NARPAC: The city's residents have a long way to go before they accept "gentrification" as the key to urban growth rather than some sort of sinister plot against the disadvantaged. Blighted areas, as they are euphemistically called, (as well as the city's thousands of individual blighted properties and "brownfield" sites) must be eliminated by a major program clearly designed to benefit both the larger socioeconomic interests of the city, and the very personal interests of those trapped in blight. Mechanisms must be developed so that those displaced will benefit directly from the improved economic productivity of their former homes--even if, as is mostly the case, they were only government-subsidized tenants.

Some special conditions will also have to be accepted in the immediate (4-6 block) vicinity of metro stations. The suburbs have come to recognize that these stations are the best drivers of high-density economic growth--just look at how they have grown. Many DC residents still resist having them (like Georgetown), and others want them to remain convenient but almost invisible bus stops. These attitudes defeat the purpose and benefit of public transportation.


Q: What will your approach be in more affluent neighborhoods?

Altman: Different neighborhoods are going to have different conditions. And there has to be a balance. The affluent, stable neighborhoods may have to accept more housing than they currently want, and you see the development battles in Northwest, for example.

If you're looking at the city and saying where should density go, if we want to have more people in the city, where do you accommodate some of that density? You look at our transit stops, transit-oriented development. Those are natural places. Some of those can be in Northwest. There has to be a fair share.

NARPAC: In the main, the more affluent neighborhoods will take care of themselves. Something on the order of 20% of the city's households pay more in taxes than they receive in city services. Nevertheless, they remain the most desirable places to live, and will inevitably have to either shift to higher density or pay higher property taxes to keep low-density living. One of the true mysteries in DC is why total property tax revenues have continued to decline in the city despite the economic boom, while total individual income taxes have continued to rise, despite the net outflow of many DC residents. In any event, the most upscale parts of town are the ones undergoing the greatest continued "gentrification" at this time, while the poorest parts of town seem most anxious to avoid it.

Q: What are the challenges you face?

Altman: There are huge challenges. Don't get me wrong. A lot is dependent on the continued strength of the economy. You have to have the continued support of the leadership coming together. The mayor, council, community continuing to work together.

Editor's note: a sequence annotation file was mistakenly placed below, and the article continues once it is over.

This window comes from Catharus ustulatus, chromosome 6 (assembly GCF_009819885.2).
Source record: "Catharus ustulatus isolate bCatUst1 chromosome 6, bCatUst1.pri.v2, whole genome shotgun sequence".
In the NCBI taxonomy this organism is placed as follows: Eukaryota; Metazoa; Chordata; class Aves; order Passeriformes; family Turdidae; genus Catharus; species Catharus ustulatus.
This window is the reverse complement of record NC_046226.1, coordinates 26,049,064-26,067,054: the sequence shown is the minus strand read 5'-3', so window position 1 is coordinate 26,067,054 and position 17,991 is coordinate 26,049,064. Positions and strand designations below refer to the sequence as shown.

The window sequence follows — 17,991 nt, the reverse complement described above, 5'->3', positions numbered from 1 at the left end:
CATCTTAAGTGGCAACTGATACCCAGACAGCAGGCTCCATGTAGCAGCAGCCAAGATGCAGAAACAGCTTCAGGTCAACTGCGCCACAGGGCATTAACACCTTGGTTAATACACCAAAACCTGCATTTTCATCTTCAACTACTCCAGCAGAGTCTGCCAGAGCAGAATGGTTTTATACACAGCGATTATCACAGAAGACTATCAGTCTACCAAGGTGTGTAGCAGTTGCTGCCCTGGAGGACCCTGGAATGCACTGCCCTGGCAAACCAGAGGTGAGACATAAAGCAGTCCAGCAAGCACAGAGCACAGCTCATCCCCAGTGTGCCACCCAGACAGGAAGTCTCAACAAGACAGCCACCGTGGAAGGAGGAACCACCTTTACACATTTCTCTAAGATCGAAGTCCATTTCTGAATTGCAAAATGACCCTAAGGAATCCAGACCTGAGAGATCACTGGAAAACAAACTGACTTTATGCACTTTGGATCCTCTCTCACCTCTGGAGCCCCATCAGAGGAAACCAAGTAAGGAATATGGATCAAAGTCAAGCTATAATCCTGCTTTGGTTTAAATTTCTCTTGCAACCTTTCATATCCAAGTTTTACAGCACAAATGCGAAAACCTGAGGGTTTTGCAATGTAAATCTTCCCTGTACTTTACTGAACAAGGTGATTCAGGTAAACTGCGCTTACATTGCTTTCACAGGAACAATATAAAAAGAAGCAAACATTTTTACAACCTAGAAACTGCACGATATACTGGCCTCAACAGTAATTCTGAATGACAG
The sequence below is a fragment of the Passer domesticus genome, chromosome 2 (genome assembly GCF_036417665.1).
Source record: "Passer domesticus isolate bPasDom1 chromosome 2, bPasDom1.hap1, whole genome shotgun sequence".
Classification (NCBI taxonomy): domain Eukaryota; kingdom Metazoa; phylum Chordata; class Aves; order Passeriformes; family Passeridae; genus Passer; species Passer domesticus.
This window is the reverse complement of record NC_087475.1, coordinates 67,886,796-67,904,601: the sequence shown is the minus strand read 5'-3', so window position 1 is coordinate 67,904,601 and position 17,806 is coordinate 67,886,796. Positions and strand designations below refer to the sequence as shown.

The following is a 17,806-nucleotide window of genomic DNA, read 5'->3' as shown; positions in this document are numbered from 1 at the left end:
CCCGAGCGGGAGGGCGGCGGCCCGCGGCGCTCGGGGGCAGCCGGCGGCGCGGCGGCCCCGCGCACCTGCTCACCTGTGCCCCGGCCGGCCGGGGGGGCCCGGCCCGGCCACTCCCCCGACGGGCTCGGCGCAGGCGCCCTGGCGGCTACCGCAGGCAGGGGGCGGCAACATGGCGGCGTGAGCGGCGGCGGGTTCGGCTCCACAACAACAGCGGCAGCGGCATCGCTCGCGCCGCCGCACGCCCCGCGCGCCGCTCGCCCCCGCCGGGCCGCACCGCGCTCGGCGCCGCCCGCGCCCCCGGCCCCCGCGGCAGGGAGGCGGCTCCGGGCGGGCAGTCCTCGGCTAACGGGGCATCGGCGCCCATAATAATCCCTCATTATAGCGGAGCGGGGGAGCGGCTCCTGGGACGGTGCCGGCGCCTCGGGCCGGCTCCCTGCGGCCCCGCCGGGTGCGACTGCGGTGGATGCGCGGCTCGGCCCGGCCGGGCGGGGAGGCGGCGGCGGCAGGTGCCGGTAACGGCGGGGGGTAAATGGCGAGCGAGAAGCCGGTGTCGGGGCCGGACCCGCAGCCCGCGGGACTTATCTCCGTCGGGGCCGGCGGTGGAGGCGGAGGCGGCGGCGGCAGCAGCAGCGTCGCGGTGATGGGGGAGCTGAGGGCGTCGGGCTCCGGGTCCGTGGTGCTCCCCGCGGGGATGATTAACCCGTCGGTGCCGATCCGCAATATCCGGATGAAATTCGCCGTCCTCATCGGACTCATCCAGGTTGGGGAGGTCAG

The relationship with the federal government is key, what happens with the next administration. And continuing to have a strong relationship with the federal government is essential. And the relationship with Congress is essential, in all kinds of ways.

You have to stay on course. There's so many competing demands, all the time now, that one of the ways that you don't succeed is if you try to do everything.

NARPAC: Although many of this core city's problems are similar to those of other large American metro areas, it is in several ways unique. It is, after all, the seat of government of the USA--a primary tenant, if you will, that is not going to become obsolete like heavy industries did in many other US cities. On the flip side, of course, the federal government can be overwhelming--although this is not really the case here now. The federal government agencies have been particularly useful in helping the city revitalize over the past five years.

But the city's future directions--a major responsibility of the Planning Office--has to be a carefully balanced evolution between a) the federal government; b) the many ancillary organizations that come with it (from foreign governments and non-profit businesses, to hordes of tourists and lobbyists with little obligation to the city); c) commercial businesses that produce revenues for the city; d) private citizens and residents that give the city its character; and e) the exuberant, prosperous suburbs that fence us in. Each is dependent on the other for its future success, but there are virtually no organizations in which these often-conflicting stake-holders meet as equals to guide their interrelated futures.

The greatest challenge is to take advantage of the current remarkable economic boom to benefit all of the justified stake-holders in the nations's capital city, and to craft a highly visible national asset in which all Americans can take significant pride. This will surely not be accomplished overnight.


Q: Where will we see tangible results in the next three to five years?

Altman: The vision right now we're shooting for is to see a lot more housing in the city. We'd love to shoot for, I don't know, 50,000 or 100,000 people. I don't know about the next five years, but you want to set a goal that you're really aggressively shooting to get that many more people in the city. It's going to take a very concerted effort to even get close to that.

I would like to see moves made so that the waterfront starts to redevelop, so you start to see points along the waterfront where we're reconnecting it to the city--in other words, like a river walk.